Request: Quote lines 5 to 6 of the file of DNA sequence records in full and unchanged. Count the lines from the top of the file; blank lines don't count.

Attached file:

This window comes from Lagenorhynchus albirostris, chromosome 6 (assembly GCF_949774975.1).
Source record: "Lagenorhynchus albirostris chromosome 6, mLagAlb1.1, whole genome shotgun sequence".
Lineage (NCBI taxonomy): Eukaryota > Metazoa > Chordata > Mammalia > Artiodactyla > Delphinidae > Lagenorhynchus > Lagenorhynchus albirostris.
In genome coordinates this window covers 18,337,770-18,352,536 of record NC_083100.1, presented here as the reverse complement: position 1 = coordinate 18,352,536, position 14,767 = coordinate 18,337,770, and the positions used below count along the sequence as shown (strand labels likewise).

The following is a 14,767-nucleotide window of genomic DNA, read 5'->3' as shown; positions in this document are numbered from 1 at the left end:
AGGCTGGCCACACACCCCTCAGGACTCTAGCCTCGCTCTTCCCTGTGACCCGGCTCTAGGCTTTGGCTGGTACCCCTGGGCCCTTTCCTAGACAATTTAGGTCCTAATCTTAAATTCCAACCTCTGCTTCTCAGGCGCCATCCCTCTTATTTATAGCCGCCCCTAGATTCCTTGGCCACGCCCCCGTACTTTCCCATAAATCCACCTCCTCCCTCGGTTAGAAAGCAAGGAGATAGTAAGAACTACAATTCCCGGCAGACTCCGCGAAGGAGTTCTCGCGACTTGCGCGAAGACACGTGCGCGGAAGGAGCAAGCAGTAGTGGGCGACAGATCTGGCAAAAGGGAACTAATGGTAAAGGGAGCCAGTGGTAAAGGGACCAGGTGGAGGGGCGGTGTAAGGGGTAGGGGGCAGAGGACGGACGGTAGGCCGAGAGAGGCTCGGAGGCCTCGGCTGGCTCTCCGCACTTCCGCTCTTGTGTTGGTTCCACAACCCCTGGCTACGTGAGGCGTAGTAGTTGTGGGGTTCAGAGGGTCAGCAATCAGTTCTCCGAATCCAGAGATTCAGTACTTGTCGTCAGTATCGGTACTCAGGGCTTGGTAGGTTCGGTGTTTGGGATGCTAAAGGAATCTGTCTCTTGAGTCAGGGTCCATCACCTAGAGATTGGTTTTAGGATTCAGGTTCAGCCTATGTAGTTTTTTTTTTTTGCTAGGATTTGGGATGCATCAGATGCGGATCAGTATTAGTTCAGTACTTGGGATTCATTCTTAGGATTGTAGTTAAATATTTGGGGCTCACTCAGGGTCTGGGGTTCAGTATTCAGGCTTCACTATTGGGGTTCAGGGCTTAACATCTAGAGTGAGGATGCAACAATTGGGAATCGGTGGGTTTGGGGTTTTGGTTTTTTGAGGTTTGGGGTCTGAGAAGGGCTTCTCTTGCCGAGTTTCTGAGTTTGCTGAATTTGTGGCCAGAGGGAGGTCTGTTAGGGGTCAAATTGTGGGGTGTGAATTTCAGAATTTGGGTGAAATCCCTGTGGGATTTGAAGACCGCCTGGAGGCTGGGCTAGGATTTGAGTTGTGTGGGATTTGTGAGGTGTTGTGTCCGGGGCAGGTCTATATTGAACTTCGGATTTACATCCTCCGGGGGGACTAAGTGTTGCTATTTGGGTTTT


The following is a 14,767-nucleotide window of genomic DNA, read 5'->3' as shown; positions in this document are numbered from 1 at the left end:
AGGCTGGCCACACACCCCTCAGGACTCTAGCCTCGCTCTTCCCTGTGACCCGGCTCTAGGCTTTGGCTGGTACCCCTGGGCCCTTTCCTAGACAATTTAGGTCCTAATCTTAAATTCCAACCTCTGCTTCTCAGGCGCCATCCCTCTTATTTATAGCCGCCCCTAGATTCCTTGGCCACGCCCCCGTACTTTCCCATAAATCCACCTCCTCCCTCGGTTAGAAAGCAAGGAGATAGTAAGAACTACAATTCCCGGCAGACTCCGCGAAGGAGTTCTCGCGACTTGCGCGAAGACACGTGCGCGGAAGGAGCAAGCAGTAGTGGGCGACAGATCTGGCAAAAGGGAACTAATGGTAAAGGGAGCCAGTGGTAAAGGGACCAGGTGGAGGGGCGGTGTAAGGGGTAGGGGGCAGAGGACGGACGGTAGGCCGAGAGAGGCTCGGAGGCCTCGGCTGGCTCTCCGCACTTCCGCTCTTGTGTTGGTTCCACAACCCCTGGCTACGTGAGGCGTAGTAGTTGTGGGGTTCAGAGGGTCAGCAATCAGTTCTCCGAATCCAGAGATTCAGTACTTGTCGTCAGTATCGGTACTCAGGGCTTGGTAGGTTCGGTGTTTGGGATGCTAAAGGAATCTGTCTCTTGAGTCAGGGTCCATCACCTAGAGATTGGTTTTAGGATTCAGGTTCAGCCTATGTAGTTTTTTTTTTTTGCTAGGATTTGGGATGCATCAGATGCGGATCAGTATTAGTTCAGTACTTGGGATTCATTCTTAGGATTGTAGTTAAATATTTGGGGCTCACTCAGGGTCTGGGGTTCAGTATTCAGGCTTCACTATTGGGGTTCAGGGCTTAACATCTAGAGTGAGGATGCAACAATTGGGAATCGGTGGGTTTGGGGTTTTGGTTTTTTGAGGTTTGGGGTCTGAGAAGGGCTTCTCTTGCCGAGTTTCTGAGTTTGCTGAATTTGTGGCCAGAGGGAGGTCTGTTAGGGGTCAAATTGTGGGGTGTGAATTTCAGAATTTGGGTGAAATCCCTGTGGGATTTGAAGACCGCCTGGAGGCTGGGCTAGGATTTGAGTTGTGTGGGATTTGTGAGGTGTTGTGTCCGGGGCAGGTCTATATTGAACTTCGGATTTACATCCTCCGGGGGGACTAAGTGTTGCTATTTGGGTTTT